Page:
Autism Turned Inside Out
By Marlene Suliteanu, O.T.R.

Say you take your three-year-old, Adam, to a specialist – let’s call her Jane – recommended to you by a trusted and respected friend. His pediatrician called Adam "autistic" and a neurologist diagnosed him with "PDD."
Little Adam has never let you hug him, has no speech, pulls off almost any clothing you put on him, can’t attend to anything for even ten seconds – except, oddly, when he plays barefoot in grass or outside with water and mud – and, also weird, every hair on his head stands straight up. Adam never looks at you or anyone. He’s extremely hyperactive, with good gross motor coordination, so you know there’s nothing wrong with his muscles.
You take Adam to see Jane. You immediately discern unusual aspects of her assessment, like, she asks you not about Adam but about your house, your clothes, stuff like that. Jane seems unusually interested in the fact that you live under major power lines, that you wear shiny synthetic clothes, that you protect your furniture with plastic covers. But that’s puzzling, not shocking. The shocker is that Adam hugs and cuddles Jane – in her lap! – and develops eye contact with her, even completes a three year- old’s puzzle, fully attentive to its challenge.
She’s a wizard? or the Pied Piper? Well, maybe, but the friend who recommended Jane said she also works with adults.

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Can’t picture that? Try this:
The school district has been providing Bob, your twelve year-old autistic son, with special services for the past nine years. He has virtually no language, although he’s blurted out phrases like Video Ranger, Captain Crunch, Taco Bell – out of context. Bob is very thin, frail, with such low muscle tone he needs someone to support his hand in order for him to write his first name, and even then he only makes a sort of sketchy stab at it; likewise to try to draw a circle or a square. And he fatigues easily, still naps every day. He flaps his hands a lot, rocks his whole trunk; worse, he spits on people when he’s agitated. He never looks straight at anyone and in general distances himself from others. He doesn’t eat well – no chewing – and resists most of your grooming efforts.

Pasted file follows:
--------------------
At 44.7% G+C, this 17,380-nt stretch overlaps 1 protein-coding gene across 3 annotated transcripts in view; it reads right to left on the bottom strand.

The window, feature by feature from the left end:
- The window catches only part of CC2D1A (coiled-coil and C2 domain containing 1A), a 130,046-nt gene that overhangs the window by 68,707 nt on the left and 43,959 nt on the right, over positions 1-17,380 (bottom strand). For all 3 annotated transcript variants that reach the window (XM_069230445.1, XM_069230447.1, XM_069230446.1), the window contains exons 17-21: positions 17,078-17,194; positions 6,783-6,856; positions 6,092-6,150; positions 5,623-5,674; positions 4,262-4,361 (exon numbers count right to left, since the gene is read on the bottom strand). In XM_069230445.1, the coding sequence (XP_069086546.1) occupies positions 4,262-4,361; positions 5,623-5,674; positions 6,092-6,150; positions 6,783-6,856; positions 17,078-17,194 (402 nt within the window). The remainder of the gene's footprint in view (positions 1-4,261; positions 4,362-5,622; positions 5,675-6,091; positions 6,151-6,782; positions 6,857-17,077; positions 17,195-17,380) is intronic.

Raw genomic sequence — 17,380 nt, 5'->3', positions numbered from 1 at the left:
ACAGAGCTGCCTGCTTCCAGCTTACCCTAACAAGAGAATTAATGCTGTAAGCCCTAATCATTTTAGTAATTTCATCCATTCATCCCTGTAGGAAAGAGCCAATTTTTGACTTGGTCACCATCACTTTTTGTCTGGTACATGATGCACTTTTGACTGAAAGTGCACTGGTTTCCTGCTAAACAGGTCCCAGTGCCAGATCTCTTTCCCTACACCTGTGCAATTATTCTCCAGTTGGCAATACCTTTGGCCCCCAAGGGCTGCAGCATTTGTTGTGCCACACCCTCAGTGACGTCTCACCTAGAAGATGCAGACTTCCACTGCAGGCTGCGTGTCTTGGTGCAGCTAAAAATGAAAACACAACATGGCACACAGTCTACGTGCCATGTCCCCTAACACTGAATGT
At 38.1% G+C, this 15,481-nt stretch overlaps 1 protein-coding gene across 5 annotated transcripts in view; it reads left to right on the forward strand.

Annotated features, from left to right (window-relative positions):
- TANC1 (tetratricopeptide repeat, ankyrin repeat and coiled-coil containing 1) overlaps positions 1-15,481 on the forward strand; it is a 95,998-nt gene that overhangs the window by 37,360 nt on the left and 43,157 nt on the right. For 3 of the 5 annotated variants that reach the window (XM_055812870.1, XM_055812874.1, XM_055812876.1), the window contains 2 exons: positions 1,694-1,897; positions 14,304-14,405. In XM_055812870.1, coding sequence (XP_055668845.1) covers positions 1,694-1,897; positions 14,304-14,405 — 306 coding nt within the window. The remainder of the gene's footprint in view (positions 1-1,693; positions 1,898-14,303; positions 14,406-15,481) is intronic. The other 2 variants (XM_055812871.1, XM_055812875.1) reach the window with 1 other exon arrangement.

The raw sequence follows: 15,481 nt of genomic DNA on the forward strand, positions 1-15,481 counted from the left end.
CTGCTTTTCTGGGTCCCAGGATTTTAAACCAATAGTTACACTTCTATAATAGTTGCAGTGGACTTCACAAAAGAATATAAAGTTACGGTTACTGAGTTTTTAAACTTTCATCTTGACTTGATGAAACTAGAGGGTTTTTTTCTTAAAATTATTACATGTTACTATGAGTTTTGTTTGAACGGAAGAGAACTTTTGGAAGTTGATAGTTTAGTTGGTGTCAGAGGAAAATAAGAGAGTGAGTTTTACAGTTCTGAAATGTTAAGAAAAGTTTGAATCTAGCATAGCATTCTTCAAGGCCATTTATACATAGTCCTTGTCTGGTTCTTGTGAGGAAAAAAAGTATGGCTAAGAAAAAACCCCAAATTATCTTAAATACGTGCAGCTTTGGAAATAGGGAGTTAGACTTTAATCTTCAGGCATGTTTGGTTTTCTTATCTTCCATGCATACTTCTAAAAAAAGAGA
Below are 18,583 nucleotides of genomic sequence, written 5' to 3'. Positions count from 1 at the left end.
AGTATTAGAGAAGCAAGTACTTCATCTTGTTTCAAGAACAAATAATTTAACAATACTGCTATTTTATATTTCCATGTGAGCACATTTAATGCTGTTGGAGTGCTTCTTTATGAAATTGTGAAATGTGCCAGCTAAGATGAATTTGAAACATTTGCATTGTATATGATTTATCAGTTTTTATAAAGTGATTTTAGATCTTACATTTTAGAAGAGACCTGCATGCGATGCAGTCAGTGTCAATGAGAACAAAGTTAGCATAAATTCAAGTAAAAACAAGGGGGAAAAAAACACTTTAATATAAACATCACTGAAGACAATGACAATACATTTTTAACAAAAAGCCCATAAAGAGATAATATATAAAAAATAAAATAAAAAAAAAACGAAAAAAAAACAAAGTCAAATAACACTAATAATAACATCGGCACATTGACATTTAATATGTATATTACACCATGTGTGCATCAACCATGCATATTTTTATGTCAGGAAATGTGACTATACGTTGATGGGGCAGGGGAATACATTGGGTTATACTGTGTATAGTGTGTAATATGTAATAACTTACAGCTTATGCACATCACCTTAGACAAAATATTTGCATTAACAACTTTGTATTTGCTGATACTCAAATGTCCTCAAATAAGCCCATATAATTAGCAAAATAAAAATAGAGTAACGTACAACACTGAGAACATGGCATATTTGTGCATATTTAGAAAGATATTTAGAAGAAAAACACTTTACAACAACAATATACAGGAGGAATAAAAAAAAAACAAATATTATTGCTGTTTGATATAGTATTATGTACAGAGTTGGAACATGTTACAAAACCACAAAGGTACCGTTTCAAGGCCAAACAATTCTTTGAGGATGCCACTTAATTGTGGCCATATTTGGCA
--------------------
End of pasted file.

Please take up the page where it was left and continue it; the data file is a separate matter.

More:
You take him to Jane. After her assessment, during which Bob displayed all his usual kinds of visual and motor behavior, he of course seems to pay no attention to Jane’s explanation of what she learned about him, nor to the activities she recommends that you do with him at home. For one of those, called Face Tapping, Jane provides you with a diagrammatic representation of the Trigeminal Nerve distribution (Cranial V), likening the drawing to a map for you to follow around Bob’s face. Jane teaches you how to use a rhythmic, alternating-hand, symmetrical, gentle tapping.
Diligent and hopeful, you implement the program Jane taught you. Thirty-six hours later Bob grimaces while you tap on his face. So you ask – because Jane said to be alert to his tolerance to everything you do – "Do you want me to stop? Am I hurting you?" And he answers, "No. Need to talk better."
This is the same Bob who has only announced "Captain Crunch" without any apparent context, till now.
When you pull shut your agape mouth and still the shivers in your elbows, you dash to phone your husband at work, to share this breakthrough. When you and he stop laughing and crying together, you turn to Bob, saying, "It’s your dad. Do you want to speak to him?" You’ve said that, of course, thousands of times before.
Bob takes the receiver for the first time, now, and says into it, "I love you Daddy. I love you Daddy."

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These are actual case histories from the experience of The HANDLE Institute in Seattle. (Read the entire article in the July-August issue of the Autism Asperger’s Digest. Subscribe today!)